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Jon Batiste: The spirit of Christmas, ‘love riots’ and 'The Late Show With Stephen Colbert'

When jazz musician Jon Batiste brings his foot-stomping, nine-piece band, Stay Human, to Miami’s Adrienne Arsht Center on Friday, Dec. 15, chances are that concertgoers will be steered into a “love riot.”

“Love riots” are Batiste’s phrase for the funky, impromptu street parades he orchestrates with Stay Human just about everywhere in the country: on tour stops, in New Orleans, outside Carnegie Hall, and in the street outside the Ed Sullivan Theater, where Batiste performs weeknights as bandleader for “The Late Show With Stephen Colbert.”

What this means, no surprise, is that the Juilliard School of Music-trained multi-instrumentalist is constantly busy. At 31, Batiste’s other day job is artistic director of the National Jazz Museum in Harlem, and he’s touring behind his sixth album, “Christmas With Jon Batiste,” a relentlessly chipper collection of 12 holiday perennials recorded with saxophonist Aloe Blacc, drummer Jason Marsalis and violinist Lee England Jr. And there are the high-energy “love riots,” in which Batiste and company lead audiences from their concert seats onto the sidewalks for a joyful expression of music and human interaction.

“I’m a very spontaneous performer,” Batiste says, reached by phone in a car on his way to a piano recital in Manhattan, where he also lives. “When we come to music halls, Stay Human and I just open our hearts to the moment, reading the energy of the crowds. What happens next is all up to the audience.”

By the time he landed his plum gig on “The Late Show With Stephen Colbert” in September 2015, when Colbert took over for David Letterman, Batiste had already performed in 40 countries, released five albums and appeared on HBO's Emmy-nominated drama “Treme.” As Batiste tells it, he and Colbert hit it off immediately during his July 2014 appearance on Comedy Central’s “Colbert Report.” It turned into a job interview.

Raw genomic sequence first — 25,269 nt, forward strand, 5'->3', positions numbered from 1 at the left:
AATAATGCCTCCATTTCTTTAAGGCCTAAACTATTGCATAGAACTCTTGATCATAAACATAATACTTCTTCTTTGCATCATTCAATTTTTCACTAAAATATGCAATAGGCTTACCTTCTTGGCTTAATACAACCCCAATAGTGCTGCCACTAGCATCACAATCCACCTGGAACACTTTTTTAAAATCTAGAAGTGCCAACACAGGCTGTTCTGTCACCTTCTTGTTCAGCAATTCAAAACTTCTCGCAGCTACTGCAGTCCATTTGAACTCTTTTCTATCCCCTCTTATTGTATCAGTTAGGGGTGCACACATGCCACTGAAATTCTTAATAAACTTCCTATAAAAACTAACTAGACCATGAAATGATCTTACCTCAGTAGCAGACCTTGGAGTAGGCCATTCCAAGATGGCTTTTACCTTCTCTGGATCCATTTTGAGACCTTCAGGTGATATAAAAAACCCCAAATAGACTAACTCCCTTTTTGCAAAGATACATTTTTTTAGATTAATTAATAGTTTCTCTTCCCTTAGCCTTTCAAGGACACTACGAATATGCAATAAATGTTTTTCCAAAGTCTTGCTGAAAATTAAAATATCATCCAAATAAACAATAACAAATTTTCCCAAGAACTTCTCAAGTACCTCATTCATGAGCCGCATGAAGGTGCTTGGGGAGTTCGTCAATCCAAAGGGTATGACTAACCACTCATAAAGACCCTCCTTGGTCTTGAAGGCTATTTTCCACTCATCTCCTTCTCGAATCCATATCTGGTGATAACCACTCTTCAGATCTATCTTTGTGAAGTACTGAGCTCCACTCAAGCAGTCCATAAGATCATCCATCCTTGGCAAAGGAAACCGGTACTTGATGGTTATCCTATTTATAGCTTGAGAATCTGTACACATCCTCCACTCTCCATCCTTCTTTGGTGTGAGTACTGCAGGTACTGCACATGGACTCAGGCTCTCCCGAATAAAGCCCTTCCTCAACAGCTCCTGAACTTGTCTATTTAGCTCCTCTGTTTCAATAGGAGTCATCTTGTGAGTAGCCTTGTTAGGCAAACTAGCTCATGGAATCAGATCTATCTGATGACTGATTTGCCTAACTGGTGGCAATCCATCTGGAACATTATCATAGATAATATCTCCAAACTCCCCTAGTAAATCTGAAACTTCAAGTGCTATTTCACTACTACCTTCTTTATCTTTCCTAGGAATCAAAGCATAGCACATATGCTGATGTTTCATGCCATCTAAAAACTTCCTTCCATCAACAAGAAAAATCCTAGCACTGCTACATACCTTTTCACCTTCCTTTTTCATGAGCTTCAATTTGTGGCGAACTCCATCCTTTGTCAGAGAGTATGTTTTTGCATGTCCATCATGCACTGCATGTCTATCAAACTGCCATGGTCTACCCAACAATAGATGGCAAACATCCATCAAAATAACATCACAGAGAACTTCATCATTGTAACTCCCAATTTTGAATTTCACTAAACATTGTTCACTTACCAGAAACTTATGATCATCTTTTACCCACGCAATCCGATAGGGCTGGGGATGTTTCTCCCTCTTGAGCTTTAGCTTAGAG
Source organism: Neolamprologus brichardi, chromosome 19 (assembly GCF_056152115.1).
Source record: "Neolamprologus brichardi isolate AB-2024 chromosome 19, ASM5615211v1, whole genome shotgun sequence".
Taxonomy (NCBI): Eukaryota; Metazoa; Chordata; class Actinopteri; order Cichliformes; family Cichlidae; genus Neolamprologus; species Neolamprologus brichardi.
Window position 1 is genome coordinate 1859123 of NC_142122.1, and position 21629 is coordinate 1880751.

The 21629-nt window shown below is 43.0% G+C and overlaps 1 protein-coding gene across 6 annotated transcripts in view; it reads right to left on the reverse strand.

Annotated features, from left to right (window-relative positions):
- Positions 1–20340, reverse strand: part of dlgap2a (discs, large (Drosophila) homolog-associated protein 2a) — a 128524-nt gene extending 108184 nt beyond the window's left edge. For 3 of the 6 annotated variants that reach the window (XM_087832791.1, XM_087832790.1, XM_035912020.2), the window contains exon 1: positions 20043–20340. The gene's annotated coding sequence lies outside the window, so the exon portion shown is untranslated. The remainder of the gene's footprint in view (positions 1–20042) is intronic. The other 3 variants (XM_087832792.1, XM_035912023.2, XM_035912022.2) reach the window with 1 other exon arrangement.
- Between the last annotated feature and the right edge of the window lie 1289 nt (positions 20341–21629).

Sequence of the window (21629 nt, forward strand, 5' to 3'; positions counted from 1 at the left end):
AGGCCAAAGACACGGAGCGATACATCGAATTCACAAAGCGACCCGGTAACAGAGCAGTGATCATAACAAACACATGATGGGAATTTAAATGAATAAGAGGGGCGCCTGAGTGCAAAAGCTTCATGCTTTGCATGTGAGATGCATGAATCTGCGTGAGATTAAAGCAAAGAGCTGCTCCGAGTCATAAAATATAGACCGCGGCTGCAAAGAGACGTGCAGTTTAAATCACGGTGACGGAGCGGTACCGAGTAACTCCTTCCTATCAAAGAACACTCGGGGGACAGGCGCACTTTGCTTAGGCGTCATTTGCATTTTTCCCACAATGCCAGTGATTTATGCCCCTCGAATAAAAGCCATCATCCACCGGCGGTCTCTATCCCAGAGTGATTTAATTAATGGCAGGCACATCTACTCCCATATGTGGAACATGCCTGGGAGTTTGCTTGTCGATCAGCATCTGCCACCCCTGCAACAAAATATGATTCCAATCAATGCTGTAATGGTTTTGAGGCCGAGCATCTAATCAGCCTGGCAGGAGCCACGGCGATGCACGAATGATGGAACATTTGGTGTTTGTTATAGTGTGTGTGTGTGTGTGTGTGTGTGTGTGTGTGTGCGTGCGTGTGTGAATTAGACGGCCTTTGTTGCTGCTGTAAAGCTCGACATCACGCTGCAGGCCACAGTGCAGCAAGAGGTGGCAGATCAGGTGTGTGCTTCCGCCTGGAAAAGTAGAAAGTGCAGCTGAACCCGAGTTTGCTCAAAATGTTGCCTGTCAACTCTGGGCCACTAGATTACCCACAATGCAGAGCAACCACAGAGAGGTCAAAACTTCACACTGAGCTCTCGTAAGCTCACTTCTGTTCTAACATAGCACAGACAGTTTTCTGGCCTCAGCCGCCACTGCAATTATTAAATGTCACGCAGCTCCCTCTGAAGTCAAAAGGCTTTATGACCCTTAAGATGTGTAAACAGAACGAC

“It was really, really fun and kind of weird,” Batiste recalls. “But I wasn’t put off by his improvisatory spirit. He felt a lot of joy in that moment, and there was a chemistry together. It’s hard to explain, but when you’re onstage together, we were discovering each other, our vibes, and the feeling hit us both at the same time.”

These days, Batiste can be found playing piano and melodica on television as the dapper, ebullient, straight man to Colbert’s over-the-top host. But his talent sprouted much earlier. Born into a family of New Orleans musicians, the Batiste Brothers Band, Batiste started banging the conga drums at age 8 before switching to piano at age 12, he says. But what really sharpened his talent was transcribing lyrics and music from Super Nintendo and PlayStation video games, such as Street Fighter II, Sonic the Hedgehog and Final Fantasy 7.

“I don’t think my parents liked it very much,” Batiste recalls. “When we weren’t playing music in the family band, we would either be making home movies in the back yard and practicing martial arts like Jean-Claude Van Damme or Steven Seagal, or playing games. We’d sit there for hours straight from morning to dinnertime.”

Batiste added the melodica — a lime-green, Japanese-made one — to his repertoire at 15, and his restless enthusiasm and raucous refrains eventually drew attention at Juilliard.

“I was there for eight years in the degree programs, so I was very much a staple on campus for a while,” Batiste says. “Actually, there was a lot of a support from the student body, and there was some controversy, because when I became a professional musician, I got a lot of resentment at school.”

Much of Batiste’s Miami performance with Stay Human will feature funky arrangements of holiday chestnuts from “Christmas With Jon Batiste,” including “I'm Dreaming of a White Christmas,” “Hark the Herald Angels Sing” and “Joy to the World.” Pressed for more details, Batiste admits there isn’t a set list, nor does he want one.

“It would actually hurt the performances if we ever pre-programmed the set list,” Batiste says. “We thrive in the moment. I really do think this band has the greatest musicians in the country, if not the world.”

“An Evening With Jon Batiste and Stay Human” will begin 8 p.m. Friday, Dec. 15, at the Adrienne Arsht Center’s Knight Concert Hall, 1300 Biscayne Blvd., in Miami. Admission costs $45-$125. Call 305-949-6722 or go to ArshtCenter.org.

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